Making friends with the solitary bees
When you think of bees, your mind probably goes to honey, hives and stingers. But what if I told you that there was a species of bee, native to the Saskatchewan prairies, that didn’t make honey, live in a hive or (usually) sting?
Mason bees are solitary nesters who don’t bother with wax or hives and instead lay their eggs in hollow plant stalks corked with mud. However, even if these bees don’t give us candles or anything to spread on toast, they are still an important part of our ecosystem as expert pollinators. Pollinators are executive assistants in the work that the Nature Conservancy of Canada (NCC) does to preserve and restore native grassland in the Prairies.
This August, my co-workers spent a camp-out weekend at NCC's Old Man on His Back Prairie and Heritage Conservation Area in southern Saskatchewan. While they were there, they showed 40 Conservation Volunteers how to make simple structures, called bee hotels, from cans, miscellaneous natural materials and hollow bamboo stalks. As an alternative to bamboo, you can find cardboard tubes sold online that are made specifically for use in bee hotels, which are what my co-workers used that weekend. These hotels create habitat for solitary bees like mason bees to nest and lay their eggs in.
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I’m no stranger to bees. My family has kept honeybees on our out-of-town property on and off since I was a baby. I grew up knowing that if a wasp stings you, it’s not your fault, but if a honeybee stings you, it’s probably something you did. To me, the relationship between bees and humans always seemed mutually beneficial; we give them a safe home and, if we lull them into smoky sleep, they give us honey.
There is also a community around beekeeping and local honey production that seemed to me to mirror the interdependent, supportive community within a hive. That’s why when I learned about solitary, non-honey-producing bees for the first time this summer, it shook my perception about our relationship with bees in general. My understanding shifted after hearing my co-workers talk about creating the bee hotels and the environmental benefits of focused pollinators like mason bees.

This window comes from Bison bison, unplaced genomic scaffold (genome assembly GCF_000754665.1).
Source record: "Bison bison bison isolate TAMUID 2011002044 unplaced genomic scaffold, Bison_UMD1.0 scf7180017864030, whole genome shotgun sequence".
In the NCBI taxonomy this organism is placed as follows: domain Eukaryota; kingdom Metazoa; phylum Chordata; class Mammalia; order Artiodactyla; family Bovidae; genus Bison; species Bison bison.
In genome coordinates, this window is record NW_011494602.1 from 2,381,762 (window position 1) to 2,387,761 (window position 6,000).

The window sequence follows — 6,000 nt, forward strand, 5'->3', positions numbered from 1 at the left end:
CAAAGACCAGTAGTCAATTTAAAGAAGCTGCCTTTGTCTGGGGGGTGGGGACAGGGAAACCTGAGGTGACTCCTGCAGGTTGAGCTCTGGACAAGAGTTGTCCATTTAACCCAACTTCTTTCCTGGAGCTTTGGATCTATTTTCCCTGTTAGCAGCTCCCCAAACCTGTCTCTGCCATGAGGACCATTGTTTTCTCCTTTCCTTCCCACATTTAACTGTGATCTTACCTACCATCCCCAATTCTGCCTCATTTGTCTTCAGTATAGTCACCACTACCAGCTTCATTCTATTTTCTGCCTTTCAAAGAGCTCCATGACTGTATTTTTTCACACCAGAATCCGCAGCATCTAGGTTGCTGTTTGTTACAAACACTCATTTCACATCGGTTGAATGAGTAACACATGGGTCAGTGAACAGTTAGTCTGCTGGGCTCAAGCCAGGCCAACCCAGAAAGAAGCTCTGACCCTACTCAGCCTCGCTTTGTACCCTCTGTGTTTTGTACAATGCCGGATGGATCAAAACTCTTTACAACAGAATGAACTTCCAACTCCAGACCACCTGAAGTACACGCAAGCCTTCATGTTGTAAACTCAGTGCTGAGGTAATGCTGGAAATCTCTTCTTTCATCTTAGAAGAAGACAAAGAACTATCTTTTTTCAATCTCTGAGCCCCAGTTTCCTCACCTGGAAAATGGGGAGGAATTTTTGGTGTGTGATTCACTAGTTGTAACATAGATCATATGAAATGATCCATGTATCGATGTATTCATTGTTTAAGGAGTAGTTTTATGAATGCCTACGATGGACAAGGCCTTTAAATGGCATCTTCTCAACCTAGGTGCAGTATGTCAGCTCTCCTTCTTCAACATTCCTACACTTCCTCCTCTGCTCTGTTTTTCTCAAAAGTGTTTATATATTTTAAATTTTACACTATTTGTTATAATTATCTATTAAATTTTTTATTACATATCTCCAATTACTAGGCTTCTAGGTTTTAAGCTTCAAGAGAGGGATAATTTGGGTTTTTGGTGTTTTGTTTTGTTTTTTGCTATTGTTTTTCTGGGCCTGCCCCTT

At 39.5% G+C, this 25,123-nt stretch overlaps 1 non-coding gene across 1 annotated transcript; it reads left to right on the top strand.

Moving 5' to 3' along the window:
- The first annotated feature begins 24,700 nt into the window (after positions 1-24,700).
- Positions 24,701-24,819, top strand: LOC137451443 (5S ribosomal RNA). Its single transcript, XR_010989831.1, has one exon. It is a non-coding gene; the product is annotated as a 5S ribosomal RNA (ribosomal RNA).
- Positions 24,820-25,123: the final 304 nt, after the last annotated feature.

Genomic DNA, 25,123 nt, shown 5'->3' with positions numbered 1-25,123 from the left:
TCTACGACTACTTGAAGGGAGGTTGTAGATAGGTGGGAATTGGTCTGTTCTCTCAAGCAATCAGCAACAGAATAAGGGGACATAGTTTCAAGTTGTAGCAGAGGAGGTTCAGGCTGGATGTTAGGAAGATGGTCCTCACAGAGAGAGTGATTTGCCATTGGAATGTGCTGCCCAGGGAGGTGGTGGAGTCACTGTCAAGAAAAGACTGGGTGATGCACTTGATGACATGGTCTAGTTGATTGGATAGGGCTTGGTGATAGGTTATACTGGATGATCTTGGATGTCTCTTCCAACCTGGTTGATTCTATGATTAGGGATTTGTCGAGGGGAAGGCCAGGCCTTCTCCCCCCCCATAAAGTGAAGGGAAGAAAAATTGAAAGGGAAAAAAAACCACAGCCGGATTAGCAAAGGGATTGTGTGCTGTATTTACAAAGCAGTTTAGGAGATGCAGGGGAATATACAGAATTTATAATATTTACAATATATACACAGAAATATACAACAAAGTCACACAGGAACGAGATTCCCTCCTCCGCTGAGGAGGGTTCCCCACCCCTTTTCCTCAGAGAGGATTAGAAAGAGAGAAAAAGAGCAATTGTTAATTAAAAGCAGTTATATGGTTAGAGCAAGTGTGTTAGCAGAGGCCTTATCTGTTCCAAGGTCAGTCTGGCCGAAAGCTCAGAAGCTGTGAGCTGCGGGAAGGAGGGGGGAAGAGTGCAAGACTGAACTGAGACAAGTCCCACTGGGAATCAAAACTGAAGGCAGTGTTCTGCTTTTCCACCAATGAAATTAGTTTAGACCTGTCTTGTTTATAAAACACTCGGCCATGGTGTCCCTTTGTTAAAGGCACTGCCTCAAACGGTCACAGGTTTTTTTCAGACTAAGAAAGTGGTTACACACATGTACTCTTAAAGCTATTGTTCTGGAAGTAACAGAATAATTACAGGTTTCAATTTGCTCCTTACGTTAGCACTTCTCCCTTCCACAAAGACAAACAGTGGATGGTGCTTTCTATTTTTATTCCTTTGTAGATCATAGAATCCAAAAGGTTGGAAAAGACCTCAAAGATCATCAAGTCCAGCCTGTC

Another layer of our relationship with bees is how our ways of life are more clearly interconnected. According to the Food and Agriculture Organization of the United Nations, “The global decline in bee populations poses a serious threat to a wide variety of plants critical to human well-being and livelihoods, and countries should do more to safeguard our key allies in the fight against hunger and malnutrition.” Basically, we need to do more for the bees.
Beekeeping gives us the ability to view the inner workings of a bee hive and feel as though we are in some way a part of it. But there’s an equally fulfilling feeling when we do something for the bees without asking for anything in return. If domesticated honey bees have something to teach us with their co-dependency, wild solitary bees have something to teach us with their independence.
Even as we share the Earth with them and our fates become intertwined, bees seem to live in a different plain; a smaller, simpler one made up of the powdery centres of brightly coloured flowers and the safety of a hole or a hive. They pollinate for their own sake, unaware of how vital their actions are to our ecosystem and food production.
As much as I like honey and the smell of wax candles, there’s something beautiful about doing someone a favour when you know they will never try to give you anything in return — a friend who will shack up in a bamboo stem you bought for them without ever thanking you. That way, you don’t do it for the thanks. You do it for the grasslands and the future and the bees themselves.
The Conservation Internship Program is funded in part by the Government of Canada's Summer Work Experience program.